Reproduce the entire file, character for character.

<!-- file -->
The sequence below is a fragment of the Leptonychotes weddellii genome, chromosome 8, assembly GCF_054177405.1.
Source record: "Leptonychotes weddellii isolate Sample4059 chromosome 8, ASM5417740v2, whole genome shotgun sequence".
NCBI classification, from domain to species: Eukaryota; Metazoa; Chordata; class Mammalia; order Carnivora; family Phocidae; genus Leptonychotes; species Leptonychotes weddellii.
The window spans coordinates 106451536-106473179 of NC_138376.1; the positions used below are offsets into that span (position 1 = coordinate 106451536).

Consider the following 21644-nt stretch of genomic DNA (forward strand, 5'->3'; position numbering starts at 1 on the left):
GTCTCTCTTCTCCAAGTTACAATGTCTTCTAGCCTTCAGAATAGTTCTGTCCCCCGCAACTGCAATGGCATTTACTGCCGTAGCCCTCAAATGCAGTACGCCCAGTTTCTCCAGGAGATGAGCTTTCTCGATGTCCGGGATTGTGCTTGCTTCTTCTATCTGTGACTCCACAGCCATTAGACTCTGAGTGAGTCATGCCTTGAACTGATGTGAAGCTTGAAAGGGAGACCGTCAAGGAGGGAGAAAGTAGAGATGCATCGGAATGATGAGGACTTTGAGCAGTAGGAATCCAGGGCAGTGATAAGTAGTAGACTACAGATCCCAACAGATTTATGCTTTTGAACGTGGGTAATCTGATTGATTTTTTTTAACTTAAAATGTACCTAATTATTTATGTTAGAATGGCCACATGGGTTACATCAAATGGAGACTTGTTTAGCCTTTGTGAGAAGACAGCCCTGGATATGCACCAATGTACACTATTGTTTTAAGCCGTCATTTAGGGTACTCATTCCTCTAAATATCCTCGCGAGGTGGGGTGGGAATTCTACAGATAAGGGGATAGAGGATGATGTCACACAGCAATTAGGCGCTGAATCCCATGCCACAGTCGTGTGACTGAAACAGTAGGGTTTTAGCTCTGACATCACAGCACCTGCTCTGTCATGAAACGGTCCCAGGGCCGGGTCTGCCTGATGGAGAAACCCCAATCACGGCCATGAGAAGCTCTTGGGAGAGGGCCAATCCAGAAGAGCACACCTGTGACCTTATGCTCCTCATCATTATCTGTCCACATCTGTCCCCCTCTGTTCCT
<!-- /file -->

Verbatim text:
The sequence below is a fragment of the Leptonychotes weddellii genome, chromosome 8, assembly GCF_054177405.1.
Source record: "Leptonychotes weddellii isolate Sample4059 chromosome 8, ASM5417740v2, whole genome shotgun sequence".
NCBI classification, from domain to species: Eukaryota; Metazoa; Chordata; class Mammalia; order Carnivora; family Phocidae; genus Leptonychotes; species Leptonychotes weddellii.
The window spans coordinates 106451536-106473179 of NC_138376.1; the positions used below are offsets into that span (position 1 = coordinate 106451536).

Consider the following 21644-nt stretch of genomic DNA (forward strand, 5'->3'; position numbering starts at 1 on the left):
GTCTCTCTTCTCCAAGTTACAATGTCTTCTAGCCTTCAGAATAGTTCTGTCCCCCGCAACTGCAATGGCATTTACTGCCGTAGCCCTCAAATGCAGTACGCCCAGTTTCTCCAGGAGATGAGCTTTCTCGATGTCCGGGATTGTGCTTGCTTCTTCTATCTGTGACTCCACAGCCATTAGACTCTGAGTGAGTCATGCCTTGAACTGATGTGAAGCTTGAAAGGGAGACCGTCAAGGAGGGAGAAAGTAGAGATGCATCGGAATGATGAGGACTTTGAGCAGTAGGAATCCAGGGCAGTGATAAGTAGTAGACTACAGATCCCAACAGATTTATGCTTTTGAACGTGGGTAATCTGATTGATTTTTTTTAACTTAAAATGTACCTAATTATTTATGTTAGAATGGCCACATGGGTTACATCAAATGGAGACTTGTTTAGCCTTTGTGAGAAGACAGCCCTGGATATGCACCAATGTACACTATTGTTTTAAGCCGTCATTTAGGGTACTCATTCCTCTAAATATCCTCGCGAGGTGGGGTGGGAATTCTACAGATAAGGGGATAGAGGATGATGTCACACAGCAATTAGGCGCTGAATCCCATGCCACAGTCGTGTGACTGAAACAGTAGGGTTTTAGCTCTGACATCACAGCACCTGCTCTGTCATGAAACGGTCCCAGGGCCGGGTCTGCCTGATGGAGAAACCCCAATCACGGCCATGAGAAGCTCTTGGGAGAGGGCCAATCCAGAAGAGCACACCTGTGACCTTATGCTCCTCATCATTATCTGTCCACATCTGTCCCCCTCTGTTCCT